The Center for American Progress came down hard for the Common Core last week, providing yet another field test for the 100% baloney sandwich that is the Core's urban poor talking point menu.
In "The Common Core Is An Opportunity for Educational Equity,", CAP asserts, "The Common Core State Standards hold promise for low-income students, students of color, English language learners, and students with disabilities, who traditionally perform significantly worse than their peers." And you know that this is a serious position paper because it has footnotes and stuff. What it doesn't have is sense.
The standards will act as a "quality-control check," and let's just stop right there, because do you know, CAPsters, how a quality control check works? Because this seems to be a point on which many CCSS supporters are really fuzzy.
Quality control does not mean that every piece that rolls down the assembly line is now suddenly up to standard. What quality control means is that we check every piece on the line, and when we find pieces that don't meet the standard we throw them away. Quality control does not mean every toaster will be perfect-- it means that every toaster that makes it out of the factory will be perfect.
Using Common Core standards as quality control can only mean one thing-- we will find the students who don't meet the standards and we will throw them away. This is really, really wrong and completely counter to the point of American public education and I can't believe I even have to type that out, but apparently I do.
Out of the Stone Age
Students will explore concepts deeply, work together to solve complex problems, and engage in project-based learning—instead of focusing on worksheets and rote memorization.
Yes, because no teacher in the history of teacherdom ever knew how to teach concepts or cooperative learning or anything except worksheets before CCSS.
Highlighting Educational Gaps
In this section, CAP notes that low-income students and students of color are less likely to have access to higher-level courses, are more likely to have inexperienced or out-of-area teachers, and along with ELL and students with disabilities are less likely to graduate on time. They have footnotes, and I have no reason to doubt that these are all true facts.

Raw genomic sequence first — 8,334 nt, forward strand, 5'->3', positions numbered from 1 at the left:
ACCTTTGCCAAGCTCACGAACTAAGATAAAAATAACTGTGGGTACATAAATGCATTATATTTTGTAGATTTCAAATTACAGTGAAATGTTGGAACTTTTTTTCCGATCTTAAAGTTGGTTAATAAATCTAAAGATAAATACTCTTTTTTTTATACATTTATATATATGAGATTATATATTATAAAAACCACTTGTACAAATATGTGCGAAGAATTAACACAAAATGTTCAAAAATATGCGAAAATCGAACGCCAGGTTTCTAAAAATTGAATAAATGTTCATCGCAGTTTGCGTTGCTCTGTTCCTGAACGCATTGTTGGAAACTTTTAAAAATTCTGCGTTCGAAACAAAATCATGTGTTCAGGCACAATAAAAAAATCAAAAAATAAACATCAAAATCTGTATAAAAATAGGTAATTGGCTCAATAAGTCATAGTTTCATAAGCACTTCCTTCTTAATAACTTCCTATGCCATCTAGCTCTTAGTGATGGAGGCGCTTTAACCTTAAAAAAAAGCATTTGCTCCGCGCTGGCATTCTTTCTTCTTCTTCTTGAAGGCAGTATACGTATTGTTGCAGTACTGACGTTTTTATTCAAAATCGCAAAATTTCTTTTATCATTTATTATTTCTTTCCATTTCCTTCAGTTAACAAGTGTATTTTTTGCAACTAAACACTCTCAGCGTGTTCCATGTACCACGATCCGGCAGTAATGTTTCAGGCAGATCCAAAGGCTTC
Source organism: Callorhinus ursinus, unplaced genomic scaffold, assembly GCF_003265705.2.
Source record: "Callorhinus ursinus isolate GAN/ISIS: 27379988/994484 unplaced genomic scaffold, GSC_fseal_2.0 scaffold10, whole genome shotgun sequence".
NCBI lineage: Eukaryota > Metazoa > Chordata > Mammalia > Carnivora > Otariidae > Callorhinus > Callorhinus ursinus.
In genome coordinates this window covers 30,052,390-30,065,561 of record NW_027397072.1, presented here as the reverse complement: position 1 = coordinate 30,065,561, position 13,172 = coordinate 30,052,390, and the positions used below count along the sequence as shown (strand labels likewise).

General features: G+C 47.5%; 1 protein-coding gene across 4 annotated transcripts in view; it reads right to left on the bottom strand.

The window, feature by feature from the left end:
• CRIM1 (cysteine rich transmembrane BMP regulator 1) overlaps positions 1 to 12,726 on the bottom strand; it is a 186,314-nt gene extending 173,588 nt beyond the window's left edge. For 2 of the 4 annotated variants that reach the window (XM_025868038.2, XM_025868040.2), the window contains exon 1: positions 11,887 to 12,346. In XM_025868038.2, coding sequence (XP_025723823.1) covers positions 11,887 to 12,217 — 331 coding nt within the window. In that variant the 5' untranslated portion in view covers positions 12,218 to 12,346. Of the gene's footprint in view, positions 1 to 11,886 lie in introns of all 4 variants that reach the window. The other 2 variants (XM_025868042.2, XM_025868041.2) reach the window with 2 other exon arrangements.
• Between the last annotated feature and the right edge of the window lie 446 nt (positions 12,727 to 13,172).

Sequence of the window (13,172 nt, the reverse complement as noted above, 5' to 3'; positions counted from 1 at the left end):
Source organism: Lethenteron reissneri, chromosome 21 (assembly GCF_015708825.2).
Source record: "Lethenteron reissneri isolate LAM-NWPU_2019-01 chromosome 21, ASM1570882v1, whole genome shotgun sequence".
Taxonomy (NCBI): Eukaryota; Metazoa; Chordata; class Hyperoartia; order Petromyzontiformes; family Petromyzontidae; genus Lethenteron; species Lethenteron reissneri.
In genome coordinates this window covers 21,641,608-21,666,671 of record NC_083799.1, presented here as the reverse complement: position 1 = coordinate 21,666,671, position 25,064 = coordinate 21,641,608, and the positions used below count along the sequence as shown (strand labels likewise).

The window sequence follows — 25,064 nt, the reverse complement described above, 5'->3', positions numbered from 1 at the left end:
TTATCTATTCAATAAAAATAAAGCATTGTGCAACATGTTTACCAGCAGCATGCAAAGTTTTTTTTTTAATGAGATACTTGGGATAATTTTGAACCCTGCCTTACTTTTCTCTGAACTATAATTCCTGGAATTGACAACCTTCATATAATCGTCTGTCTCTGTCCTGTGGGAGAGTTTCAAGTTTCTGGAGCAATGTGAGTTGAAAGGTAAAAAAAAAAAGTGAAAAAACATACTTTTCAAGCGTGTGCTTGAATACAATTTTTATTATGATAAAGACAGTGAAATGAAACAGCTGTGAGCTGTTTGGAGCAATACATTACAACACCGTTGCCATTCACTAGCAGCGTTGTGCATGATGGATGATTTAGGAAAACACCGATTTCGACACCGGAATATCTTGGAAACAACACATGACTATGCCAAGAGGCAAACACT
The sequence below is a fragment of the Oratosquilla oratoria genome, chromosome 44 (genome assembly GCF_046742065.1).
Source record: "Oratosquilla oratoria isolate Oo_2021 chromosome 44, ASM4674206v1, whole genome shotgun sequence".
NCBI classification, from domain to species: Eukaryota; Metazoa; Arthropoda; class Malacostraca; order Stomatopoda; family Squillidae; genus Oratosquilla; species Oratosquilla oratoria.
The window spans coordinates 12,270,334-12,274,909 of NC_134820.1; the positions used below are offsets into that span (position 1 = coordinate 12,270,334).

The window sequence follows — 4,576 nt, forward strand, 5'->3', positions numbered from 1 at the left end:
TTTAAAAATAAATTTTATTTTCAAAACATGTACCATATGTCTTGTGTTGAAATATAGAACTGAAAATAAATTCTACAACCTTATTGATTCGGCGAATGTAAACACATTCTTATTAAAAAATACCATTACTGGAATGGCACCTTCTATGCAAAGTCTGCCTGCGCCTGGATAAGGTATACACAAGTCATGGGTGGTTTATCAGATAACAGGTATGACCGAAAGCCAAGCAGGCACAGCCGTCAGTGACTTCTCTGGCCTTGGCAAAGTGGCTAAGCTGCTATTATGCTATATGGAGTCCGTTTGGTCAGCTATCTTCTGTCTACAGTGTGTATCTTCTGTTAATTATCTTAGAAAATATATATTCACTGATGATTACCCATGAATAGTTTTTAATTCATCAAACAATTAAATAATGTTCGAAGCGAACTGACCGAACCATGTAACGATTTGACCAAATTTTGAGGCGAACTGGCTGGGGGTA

Students of Color and Low Income Students Have Lower College Outcomes
Fewer of these students attend college and a high percentage of them need remedial courses. Again, I believe that by and large this is all true.
And Now That We've Wound Up, The Pitch!
So having established the need, I expect we're now going to make a case for how the implementation of CCSS will help address these issues and-- wait! What? Ummm... no, this is the whole conclusion, verbatim:
The Common Core will improve education quality for all students—particularly traditionally underserved students. Raising standards and preparing all students for college and careers will help reduce the disparities identified for low-income students, students of color, ELLs, and students with disabilities.
But-but-but--HOW!! Fairy dust! Magic beans! I mean, hell, I can type "Eating a baloney sandwich every day will make me grow tall, handsome and wise," but that doesn't make it so! Are you not even going to TRY to explain how Common Core will help? Not even try a teensy weensy bit??
Because-- and I don't think you need me to tell you this, but I want you to know that I know-- those are serious issues that you've laid out. Inequality of opportunity, of education, of employment, or health care-- this is a bit of a national shame. The fact that schools intended for the urban poor are underserved, underresourced, underfunded, understaffed-- I mean, all those things you listed as gapos and problems are things that we really ought to be trying to fix.
But here we are in the hospital ER looking at a patient who has been hit by a truck, who is broken and bleeding, and you want to offer him a magical baloney sandwich??!! Come on, CAP. You can do better than this.